Blackjack Strategy

Blackjack strategy is generally a pretty straightforward practice. However, as you gain more experience, you’ll start to pick up some tricks and a deeper understanding of the game that can help you add to the simple strategies that anyone can learn from looking at a short table of basic odds.

Before you get into the strategy of blackjack, you’ll want to make sure you have an understanding of the most basic rules, card values and strategies. A primer on those topics is available elsewhere on this site, and is essential for moving forward into the strategy of the game.

Basic Blackjack Strategy

The most basic piece of strategy in blackjack is that you should always assume an unseen card has a value of 10. Cards that are worth 10 are the most common in the deck (actual 10s, along with all face cards).


Cards that have a value of 10.

Based on that strategic understanding, you can move forward and make every decision in the game on autopilot. You can find Big Fish’s guide to blackjack odds on the website, which will tell you exactly how to play each situation you’ll encounter.

Some of the simplest and easiest strategies to remember are situations where the dealer’s up card is a 10, a face card, or an ace. In those cases you should assume the dealer has a made hand of 18 or higher, and every time you encounter that scenario, if the hand you’ve been dealt is worth anything less than 17, you should hit.

Conversely, if the dealer is showing a likely bust hand, meaning their up card is anything in the two to six range, you should stay. Unless, that is, you have a hand with a total value of less than 10, so that no matter what card you’re dealt you can’t bust.

Splitting Cards

One of the most common higher level blackjack strategies is called splitting. Splitting is only an option when you are dealt two of the same card. You will then have to decide if you want to double your original bet, split each card off into an entirely new hand, and play from there. If you go that route, you will have one more card dealt face up on each of your original pair, at which point you would proceed with your normal strategy.

Aces can be split for better odds of reaching 21.

Aces can be split for better odds of reaching 21.

The major exception to that rule is if you’re splitting aces. Most casinos will only allow one card to be dealt to each ace, eliminating your option to hit or stay.

There are a few simple rules of thumb when considering whether to split. The only one that is close to universal is that you always split eights. Being dealt two eights gives you a total of 16, the worst starting hand in blackjack. Although you are doubling your bet, going by the basic strategic assumption that unseen cards have a value of 10, you should be turning that 16 into two hands of 18, thus putting you in much better position against whatever the dealer is holding.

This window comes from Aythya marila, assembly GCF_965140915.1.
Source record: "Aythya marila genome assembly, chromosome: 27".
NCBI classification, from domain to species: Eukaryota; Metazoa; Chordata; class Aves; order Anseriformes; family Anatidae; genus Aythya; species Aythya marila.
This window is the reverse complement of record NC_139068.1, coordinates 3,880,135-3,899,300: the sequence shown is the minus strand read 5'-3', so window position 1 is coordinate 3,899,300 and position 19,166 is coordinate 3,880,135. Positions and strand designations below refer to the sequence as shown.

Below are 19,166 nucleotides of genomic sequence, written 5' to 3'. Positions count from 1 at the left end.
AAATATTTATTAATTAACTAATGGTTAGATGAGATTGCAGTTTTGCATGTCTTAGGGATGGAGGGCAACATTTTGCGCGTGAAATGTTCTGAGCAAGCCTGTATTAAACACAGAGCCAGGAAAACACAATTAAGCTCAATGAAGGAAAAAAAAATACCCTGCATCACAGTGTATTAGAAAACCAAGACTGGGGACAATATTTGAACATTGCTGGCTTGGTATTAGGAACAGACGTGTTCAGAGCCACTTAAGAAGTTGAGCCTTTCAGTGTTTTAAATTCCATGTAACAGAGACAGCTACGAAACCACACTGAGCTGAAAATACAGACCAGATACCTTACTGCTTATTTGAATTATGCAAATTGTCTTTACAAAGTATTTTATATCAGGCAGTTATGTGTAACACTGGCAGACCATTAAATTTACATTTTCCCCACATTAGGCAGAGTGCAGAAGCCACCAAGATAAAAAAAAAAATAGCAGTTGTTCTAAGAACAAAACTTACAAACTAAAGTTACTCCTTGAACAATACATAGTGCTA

Generally, you don’t want to split when the dealer has a strong hand. If they have a high number or a face card showing, splitting your fours will likely only serve to put you in a worse position than you’re already in. At that point, you’re probably better off rolling the dice and hoping you can turn your two fours or threes into something more powerful through the magic of the draw.

But if the dealer’s showing is weak, you have the opportunity to really gamble and win some money, no matter what pair you’re splitting. The opportunity to push a bet against house weakness is a situation most gamblers covet.

Doubling Down

Double down if you are dealt 11.

Double down if you are dealt 11.

Doubling down is another tactic that requires the same kind of shrewd eye for the advantage. The standard play is to double down anytime you are dealt a combination of cards equaling 11. Again, your assumption is that the next card out will be worth 10, so your chance of hitting 21 are greatly increased. Once you double down, though, you are only dealt one more card, without the option to hit or stay.

Doubling down is also something to consider when the dealer has a weak showing and you have been dealt a hand that can’t be busted with one hit (any two cards equaling 10 or fewer). In that situation, you’re betting more on the dealer busting than you are on making your own hand.

In response to that strategy, many casinos employ the “Reno Rule,” which limits double downs to hands of nine, 10 or 11 only.

Other Blackjack Betting Options and House Variations

Dealer showing a soft 17.

Dealer showing a soft 17.

Whenever a dealer is showing an ace, they will offer you “insurance.” Insurance gives you the option to make a side bet that the dealer has blackjack. If you’re correct in your bet, the house pays you 2:1 on your money. So, even if you lose your original bet to the dealer’s blackjack, depending on the size of your insurance wager, you can still salvage some, if not all, of your original bet. In fact, you can even make money on the hand if you lay out enough for insurance.

While there is no better feeling in blackjack than being dealt cards that give you the game’s signature total, sometimes you’ll encounter a decision where you’ve been dealt 21 and the dealer is showing an ace. In that case, they will offer you even money on your bet, as opposed to the 2.5:1 you would normally receive.

The “soft 17” is another quirk of the game that changes from venue to venue. In most places, if the dealer has an ace and a six, which could equal either seven or 17, they are required to hit.

If you’ve really made it up the blackjack strategy ladder, there is the ultimate strategy of counting cards. Keeping an accurate count is an extremely difficult thing to pull off, and has been rendered moot by many of the shuffling machines now employed in casinos, or automated online shuffling. But if it’s something you’d like to explore, there is a short article that covers card counting here on Big Fish, as well as a wide array of books on the subject.